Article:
Below is the text of the speech made by Liz Kendall, the Labour MP for Leicester West, in the House of Commons on 29 March 2019.

I will vote against the withdrawal agreement today. It is not what people were promised and it will lead to a worse deal than we have now. Far from sorting Brexit, the uncertainty facing our country will continue for years to come.​
Many people, including those who aspire to be the next Prime Minister of this country, want to sweep the promises that they made during the referendum under the carpet. They say that those promises are somehow not relevant, and they hope that people will forget. However, Labour Members remember that our constituents were promised that when we leave the European Union we will hold all the cards, that agreeing our entire future relationship with the EU would be the easiest deal in human history, and that we would have the exact same benefits as now. Mr Speaker, nothing could be further from the truth.

Despite that, I am acutely aware that many people just want Brexit to be sorted; they want it to be over. They are fed up with the incomprehensible twists and turns, with the arguments and anger, and they want us to get on with it. They want us to deal with the issues that matter in their daily lives. Nevertheless, we must speak the truth: this withdrawal agreement and political declaration, which cannot be separated, solve none of the fundamental questions that we face about our future relationship with the EU, and the huge consequences that that will have for jobs, businesses and public services. If we do not get those choices right, dealing with issues such as housing and the future of our public services will be even harder, if not impossible.

The grim truth is that if this withdrawal agreement is passed today, we will be taking a huge leap into the unknown. Worse still, none of the fundamental questions and choices will be made by Opposition Members—they will be made by the winner of the next Tory leadership election. I have looked on with what I can describe only as growing disgust as certain members of the Tory party, who for months have opposed the withdrawal agreement, are now flipping to support it. They do so not out of any principle, but purely for their own personal and political gain. We cannot allow the future of this country to be held to ransom by the never-ending internal Tory psychodrama and by people who want to put their own jobs and ambitions before the jobs and ambitions of people in this country.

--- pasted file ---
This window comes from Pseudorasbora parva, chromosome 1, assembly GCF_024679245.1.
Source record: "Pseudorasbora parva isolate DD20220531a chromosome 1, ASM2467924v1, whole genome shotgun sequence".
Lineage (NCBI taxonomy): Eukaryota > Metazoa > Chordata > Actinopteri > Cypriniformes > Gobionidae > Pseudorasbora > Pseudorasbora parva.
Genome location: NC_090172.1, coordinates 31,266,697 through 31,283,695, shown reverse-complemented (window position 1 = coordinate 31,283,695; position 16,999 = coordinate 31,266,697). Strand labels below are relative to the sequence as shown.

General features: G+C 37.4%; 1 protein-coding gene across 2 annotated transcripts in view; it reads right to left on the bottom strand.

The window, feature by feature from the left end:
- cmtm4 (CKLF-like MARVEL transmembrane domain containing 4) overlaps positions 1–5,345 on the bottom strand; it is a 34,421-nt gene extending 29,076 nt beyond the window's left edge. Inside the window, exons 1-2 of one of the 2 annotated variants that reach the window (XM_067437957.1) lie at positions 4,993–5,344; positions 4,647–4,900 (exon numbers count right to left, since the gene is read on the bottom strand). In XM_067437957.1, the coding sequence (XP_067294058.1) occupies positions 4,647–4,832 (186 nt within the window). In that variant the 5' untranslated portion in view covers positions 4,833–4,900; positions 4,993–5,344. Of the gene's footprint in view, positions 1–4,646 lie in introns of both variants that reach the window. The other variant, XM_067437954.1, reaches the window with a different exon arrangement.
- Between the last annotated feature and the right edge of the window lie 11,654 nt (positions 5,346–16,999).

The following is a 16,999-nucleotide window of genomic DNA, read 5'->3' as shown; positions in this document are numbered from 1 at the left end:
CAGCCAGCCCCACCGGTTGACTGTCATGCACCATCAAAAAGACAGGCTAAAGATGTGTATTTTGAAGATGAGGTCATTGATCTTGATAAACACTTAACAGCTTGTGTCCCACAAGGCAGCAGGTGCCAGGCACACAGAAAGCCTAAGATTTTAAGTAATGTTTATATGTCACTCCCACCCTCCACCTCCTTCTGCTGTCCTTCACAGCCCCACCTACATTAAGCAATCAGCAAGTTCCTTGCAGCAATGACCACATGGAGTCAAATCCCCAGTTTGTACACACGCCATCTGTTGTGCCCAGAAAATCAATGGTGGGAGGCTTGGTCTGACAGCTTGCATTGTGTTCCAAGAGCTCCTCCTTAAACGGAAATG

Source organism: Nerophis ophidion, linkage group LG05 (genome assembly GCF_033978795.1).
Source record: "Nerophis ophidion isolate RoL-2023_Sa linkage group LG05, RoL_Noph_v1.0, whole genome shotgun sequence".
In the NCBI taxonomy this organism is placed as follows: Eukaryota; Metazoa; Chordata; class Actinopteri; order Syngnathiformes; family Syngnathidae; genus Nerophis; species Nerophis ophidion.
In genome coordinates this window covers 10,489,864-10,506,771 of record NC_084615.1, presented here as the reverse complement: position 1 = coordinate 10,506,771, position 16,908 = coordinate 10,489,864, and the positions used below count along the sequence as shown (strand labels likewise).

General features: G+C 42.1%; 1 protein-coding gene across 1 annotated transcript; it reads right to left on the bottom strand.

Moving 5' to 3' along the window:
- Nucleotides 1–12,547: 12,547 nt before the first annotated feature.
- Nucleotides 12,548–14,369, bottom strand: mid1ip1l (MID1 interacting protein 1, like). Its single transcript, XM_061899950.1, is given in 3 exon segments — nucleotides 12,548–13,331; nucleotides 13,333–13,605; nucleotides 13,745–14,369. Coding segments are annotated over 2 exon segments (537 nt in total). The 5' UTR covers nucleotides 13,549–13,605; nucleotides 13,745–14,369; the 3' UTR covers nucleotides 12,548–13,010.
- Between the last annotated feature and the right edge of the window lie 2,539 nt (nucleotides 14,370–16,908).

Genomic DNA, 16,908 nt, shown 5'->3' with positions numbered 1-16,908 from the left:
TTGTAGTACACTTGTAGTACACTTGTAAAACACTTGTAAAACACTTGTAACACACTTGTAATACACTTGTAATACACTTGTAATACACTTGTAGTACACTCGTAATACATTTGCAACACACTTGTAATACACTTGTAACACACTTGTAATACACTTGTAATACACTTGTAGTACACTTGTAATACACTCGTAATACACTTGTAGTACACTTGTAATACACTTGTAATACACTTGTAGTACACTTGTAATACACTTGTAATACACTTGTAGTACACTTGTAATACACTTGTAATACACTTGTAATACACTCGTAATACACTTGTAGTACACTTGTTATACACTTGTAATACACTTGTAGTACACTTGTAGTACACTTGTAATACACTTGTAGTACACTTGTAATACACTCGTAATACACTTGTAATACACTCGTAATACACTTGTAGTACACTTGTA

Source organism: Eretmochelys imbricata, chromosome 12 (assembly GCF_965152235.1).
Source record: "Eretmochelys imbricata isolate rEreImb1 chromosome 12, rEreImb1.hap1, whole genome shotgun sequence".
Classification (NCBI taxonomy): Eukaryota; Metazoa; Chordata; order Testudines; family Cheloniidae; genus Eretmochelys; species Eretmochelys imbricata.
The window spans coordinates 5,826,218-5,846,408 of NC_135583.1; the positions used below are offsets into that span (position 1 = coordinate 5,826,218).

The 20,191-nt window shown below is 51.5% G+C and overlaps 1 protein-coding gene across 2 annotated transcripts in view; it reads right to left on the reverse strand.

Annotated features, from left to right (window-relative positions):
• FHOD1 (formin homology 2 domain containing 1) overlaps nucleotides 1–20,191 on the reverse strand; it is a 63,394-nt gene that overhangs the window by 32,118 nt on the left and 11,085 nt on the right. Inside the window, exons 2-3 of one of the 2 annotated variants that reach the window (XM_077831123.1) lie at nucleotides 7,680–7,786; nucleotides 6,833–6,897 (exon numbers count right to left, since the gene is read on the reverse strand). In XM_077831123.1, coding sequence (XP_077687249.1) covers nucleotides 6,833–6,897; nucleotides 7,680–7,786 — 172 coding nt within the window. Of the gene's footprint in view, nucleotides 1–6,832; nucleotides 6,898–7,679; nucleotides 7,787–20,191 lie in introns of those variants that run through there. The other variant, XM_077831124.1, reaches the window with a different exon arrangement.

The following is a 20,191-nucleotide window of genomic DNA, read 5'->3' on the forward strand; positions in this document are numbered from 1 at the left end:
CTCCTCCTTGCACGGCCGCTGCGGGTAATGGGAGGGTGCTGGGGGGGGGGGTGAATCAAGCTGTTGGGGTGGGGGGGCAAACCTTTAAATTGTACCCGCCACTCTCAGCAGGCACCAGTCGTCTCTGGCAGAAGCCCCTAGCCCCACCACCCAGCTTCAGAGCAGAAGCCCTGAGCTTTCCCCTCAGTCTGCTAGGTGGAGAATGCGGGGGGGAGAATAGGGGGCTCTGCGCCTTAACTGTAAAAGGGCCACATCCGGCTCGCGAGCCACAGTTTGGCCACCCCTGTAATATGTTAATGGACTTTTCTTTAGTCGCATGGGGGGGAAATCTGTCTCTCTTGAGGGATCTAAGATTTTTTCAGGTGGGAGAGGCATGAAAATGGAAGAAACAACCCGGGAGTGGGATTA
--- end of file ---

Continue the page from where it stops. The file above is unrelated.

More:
I close on something that may not be the main focus of today’s debate but, just as with the financial crash, I fear that Brexit and the subsequent political crisis will have long-term consequences for both main political parties, for faith in our parliamentary democracy and political process, for our sense of nationhood and national identity, and for Britain’s standing in the eyes of countries throughout the world.

We will not deal with any of those problems and challenges by voting for the withdrawal agreement and just hoping they go away, or by putting the future of this country in the hands of a hard-line Tory Brexiteer who will never be satisfied until their ideological purity has been achieved at the expense of everyone in this country except themselves. We will deal with these issues and challenges only by facing them head on.

We need a longer extension so that we can build a lasting consensus on the best way forward, not just within this House but, crucially, with the British people. For that reason, I hope all Opposition Members will join me in voting against the withdrawal agreement today.​